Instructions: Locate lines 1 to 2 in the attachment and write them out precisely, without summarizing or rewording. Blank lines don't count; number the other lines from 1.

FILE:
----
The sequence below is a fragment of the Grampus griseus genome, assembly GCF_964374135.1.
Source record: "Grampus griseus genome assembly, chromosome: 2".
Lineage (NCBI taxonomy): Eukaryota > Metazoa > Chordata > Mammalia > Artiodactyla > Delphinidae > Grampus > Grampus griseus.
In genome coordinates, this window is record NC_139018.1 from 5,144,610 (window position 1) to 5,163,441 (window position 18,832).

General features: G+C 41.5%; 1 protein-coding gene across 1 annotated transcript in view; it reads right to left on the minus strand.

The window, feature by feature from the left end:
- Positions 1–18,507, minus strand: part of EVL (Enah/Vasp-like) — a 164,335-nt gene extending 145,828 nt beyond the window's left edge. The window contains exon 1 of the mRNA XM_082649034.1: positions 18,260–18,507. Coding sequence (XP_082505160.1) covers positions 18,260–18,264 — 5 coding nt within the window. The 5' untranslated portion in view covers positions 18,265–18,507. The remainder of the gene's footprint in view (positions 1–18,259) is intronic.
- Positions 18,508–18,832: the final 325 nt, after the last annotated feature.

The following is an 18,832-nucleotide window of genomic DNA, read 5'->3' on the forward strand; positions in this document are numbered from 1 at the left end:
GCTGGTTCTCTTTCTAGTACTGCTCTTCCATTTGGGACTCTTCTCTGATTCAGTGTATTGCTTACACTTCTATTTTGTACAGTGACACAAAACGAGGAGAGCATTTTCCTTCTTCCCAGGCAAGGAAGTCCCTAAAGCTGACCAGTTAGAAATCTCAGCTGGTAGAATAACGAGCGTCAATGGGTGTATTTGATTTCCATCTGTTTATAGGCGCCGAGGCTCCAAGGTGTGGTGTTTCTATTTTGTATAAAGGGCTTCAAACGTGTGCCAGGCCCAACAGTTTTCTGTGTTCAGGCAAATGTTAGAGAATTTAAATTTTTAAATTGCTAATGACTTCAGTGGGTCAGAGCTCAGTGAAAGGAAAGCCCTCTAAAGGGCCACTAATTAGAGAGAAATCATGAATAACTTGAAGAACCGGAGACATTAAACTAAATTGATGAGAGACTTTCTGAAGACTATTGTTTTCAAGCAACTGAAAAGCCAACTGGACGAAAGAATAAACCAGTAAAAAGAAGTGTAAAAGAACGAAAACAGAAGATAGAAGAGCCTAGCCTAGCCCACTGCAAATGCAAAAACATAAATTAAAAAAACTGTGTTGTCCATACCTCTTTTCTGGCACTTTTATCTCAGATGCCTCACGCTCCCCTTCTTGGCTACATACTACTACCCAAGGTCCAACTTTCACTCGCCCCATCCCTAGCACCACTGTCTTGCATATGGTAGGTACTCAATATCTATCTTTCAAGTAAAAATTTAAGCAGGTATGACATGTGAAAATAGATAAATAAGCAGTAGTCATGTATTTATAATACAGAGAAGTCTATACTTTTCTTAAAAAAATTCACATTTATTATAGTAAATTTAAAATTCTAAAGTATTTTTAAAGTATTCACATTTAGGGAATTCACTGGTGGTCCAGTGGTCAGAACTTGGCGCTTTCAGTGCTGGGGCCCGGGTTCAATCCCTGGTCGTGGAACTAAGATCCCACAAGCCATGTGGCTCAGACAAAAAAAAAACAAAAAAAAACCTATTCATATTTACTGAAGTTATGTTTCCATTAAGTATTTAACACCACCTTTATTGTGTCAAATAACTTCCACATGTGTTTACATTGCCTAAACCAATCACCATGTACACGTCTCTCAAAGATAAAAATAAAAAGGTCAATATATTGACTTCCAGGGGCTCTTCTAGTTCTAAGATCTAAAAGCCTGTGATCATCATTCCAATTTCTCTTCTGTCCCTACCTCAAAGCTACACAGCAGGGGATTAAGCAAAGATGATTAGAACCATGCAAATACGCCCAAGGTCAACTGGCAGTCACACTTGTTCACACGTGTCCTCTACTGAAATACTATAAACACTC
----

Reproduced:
The sequence below is a fragment of the Grampus griseus genome, assembly GCF_964374135.1.
Source record: "Grampus griseus genome assembly, chromosome: 2".